In reaching a decision to overturn the holding of the trial court judge, the New Jersey Superior Court, Appellate Division, held that the judge should not have based the issuance of the FRO on the prior acts rather than the predicate act of the current incident. In addition, the Appellate Division stated that the judge should not have based his decision, in whole or in part, on his personal beliefs. The Appellate Division found that there are very specific requirements for the issuance of a FRO and the basis for the issuance of one in this case was not proper. The case was remanded back to the trial court for a determination of whether the predicate act was sufficient to form the basis for the issuance of the FRO.
Domestic violence never should be tolerated, but the current case makes it clear that the courts must follow the law rather than their personal opinions.
The Bronzino Law Firm Advocates for Its Clients Throughout and After Divorce
New Jersey Family Law Attorney Peter J. Bronzino works hard on behalf of his clients from the beginning of the process through necessary actions after the Judgment of Divorce has been entered. The Bronzino Law Firm is located in Brick, New Jersey. We serve clients in Monmouth County, Ocean County, and the surrounding area. If you have questions about obtaining a divorce in New Jersey, enforcing parental rights, or modifying a previously entered order, schedule a free consultation by calling us toll free at (732) 812-3102.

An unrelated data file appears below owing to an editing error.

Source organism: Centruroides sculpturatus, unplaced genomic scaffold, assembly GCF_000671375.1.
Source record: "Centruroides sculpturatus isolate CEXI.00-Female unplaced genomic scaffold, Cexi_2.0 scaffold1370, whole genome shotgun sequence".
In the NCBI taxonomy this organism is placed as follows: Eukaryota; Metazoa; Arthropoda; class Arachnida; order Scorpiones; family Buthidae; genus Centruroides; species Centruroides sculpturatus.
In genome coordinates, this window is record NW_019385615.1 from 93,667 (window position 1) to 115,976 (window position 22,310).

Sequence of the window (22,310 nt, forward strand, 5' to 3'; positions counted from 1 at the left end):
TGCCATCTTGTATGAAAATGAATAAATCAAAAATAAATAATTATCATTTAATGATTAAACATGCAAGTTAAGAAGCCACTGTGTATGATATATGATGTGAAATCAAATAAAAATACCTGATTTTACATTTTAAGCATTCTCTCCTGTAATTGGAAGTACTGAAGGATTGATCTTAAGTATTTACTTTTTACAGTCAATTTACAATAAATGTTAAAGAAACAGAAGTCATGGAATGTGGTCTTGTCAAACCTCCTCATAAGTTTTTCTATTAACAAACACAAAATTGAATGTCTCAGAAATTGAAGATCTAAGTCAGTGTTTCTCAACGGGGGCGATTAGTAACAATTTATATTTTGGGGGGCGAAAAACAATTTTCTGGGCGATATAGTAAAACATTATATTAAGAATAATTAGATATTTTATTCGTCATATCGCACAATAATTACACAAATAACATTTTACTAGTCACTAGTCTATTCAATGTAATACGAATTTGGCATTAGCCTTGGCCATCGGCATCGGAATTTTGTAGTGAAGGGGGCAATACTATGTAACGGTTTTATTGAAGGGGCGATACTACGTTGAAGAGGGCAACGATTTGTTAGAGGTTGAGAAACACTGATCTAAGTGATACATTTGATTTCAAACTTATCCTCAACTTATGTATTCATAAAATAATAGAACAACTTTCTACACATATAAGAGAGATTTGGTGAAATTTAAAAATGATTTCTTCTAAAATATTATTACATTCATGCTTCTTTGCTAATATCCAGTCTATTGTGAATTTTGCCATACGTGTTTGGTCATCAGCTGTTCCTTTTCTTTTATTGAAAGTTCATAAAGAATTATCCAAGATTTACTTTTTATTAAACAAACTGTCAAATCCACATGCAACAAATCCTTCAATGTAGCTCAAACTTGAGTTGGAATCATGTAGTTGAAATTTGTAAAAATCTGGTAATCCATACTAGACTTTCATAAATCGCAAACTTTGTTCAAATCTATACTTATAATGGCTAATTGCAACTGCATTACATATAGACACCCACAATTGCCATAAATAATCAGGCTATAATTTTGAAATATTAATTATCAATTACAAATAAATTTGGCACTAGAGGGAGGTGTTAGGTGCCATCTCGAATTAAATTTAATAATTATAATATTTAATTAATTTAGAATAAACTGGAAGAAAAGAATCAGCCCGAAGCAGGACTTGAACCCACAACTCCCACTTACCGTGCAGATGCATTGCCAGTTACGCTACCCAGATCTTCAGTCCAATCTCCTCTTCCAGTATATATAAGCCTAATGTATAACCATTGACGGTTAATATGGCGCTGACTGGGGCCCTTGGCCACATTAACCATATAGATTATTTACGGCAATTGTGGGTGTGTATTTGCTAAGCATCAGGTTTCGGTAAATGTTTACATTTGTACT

During the process of getting a divorce, emotions can lead to dangerous interactions, especially if the couple continues to reside in the same house. A recent decision by the New Jersey Superior Court, Appellate Division, has established that physical destruction in a house shared by divorcing spouses can satisfy the elements of the predicate act of criminal mischief, pursuant to N.J.S.A. 2C:17-3, leading to the issuance of a protective order.
In the case of N.T.B. v. D.D.B. , A-4542-13T2 (Sept. 9, 2015), a couple resided in a house that they had purchased during their marriage, along with their eight-year-old daughter. N.T.B. filed for divorce in late 2013 and the couple was living in the house, but sleeping in separate bedrooms, at the time of the incidents in late March/early April 2014. There was destruction of speakers that occurred one evening after N.T.B. complained about the music being too loud. The next evening, an argument between the couple escalated to the point where D.D.B. took the couple’s daughter and locked the two of them in the bedroom. Upon discovering the locked door, N.T.B. broke open the door by slamming against it. D.D.B. claimed that N.T.B. refused to allow her to leave the bedroom and she slapped him in an attempt to get away. N.T.B. claims that D.D.B. hit him without any provocation.